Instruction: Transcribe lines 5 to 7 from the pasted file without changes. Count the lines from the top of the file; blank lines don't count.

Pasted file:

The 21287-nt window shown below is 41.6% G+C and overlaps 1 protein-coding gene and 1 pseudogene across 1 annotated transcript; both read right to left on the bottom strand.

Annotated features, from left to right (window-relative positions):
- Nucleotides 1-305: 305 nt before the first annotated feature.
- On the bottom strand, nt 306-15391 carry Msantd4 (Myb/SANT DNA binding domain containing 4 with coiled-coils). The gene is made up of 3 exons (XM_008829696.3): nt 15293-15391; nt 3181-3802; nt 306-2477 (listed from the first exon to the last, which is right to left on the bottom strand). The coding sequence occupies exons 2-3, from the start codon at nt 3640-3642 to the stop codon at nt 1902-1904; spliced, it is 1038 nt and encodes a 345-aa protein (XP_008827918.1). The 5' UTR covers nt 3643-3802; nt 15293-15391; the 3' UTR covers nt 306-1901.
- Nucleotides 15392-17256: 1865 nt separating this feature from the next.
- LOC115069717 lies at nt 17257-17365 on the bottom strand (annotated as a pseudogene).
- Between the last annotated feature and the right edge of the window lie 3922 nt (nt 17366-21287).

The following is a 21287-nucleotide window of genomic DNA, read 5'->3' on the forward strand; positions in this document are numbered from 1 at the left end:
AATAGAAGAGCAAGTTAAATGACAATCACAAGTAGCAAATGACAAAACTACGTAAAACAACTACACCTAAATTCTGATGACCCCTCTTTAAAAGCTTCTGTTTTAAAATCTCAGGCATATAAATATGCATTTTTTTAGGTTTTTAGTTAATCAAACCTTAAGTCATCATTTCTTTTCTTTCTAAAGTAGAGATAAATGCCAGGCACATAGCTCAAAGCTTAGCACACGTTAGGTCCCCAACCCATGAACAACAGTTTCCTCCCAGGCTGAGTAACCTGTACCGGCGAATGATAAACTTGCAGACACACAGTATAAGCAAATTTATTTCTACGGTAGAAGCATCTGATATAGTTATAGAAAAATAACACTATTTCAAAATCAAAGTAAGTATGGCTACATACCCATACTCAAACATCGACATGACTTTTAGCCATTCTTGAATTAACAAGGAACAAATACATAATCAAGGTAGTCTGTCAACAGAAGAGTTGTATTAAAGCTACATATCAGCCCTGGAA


- Nucleotides 15392-17256: 1865 nt separating this feature from the next.
- LOC115069717 lies at nt 17257-17365 on the bottom strand (annotated as a pseudogene).
- Between the last annotated feature and the right edge of the window lie 3922 nt (nt 17366-21287).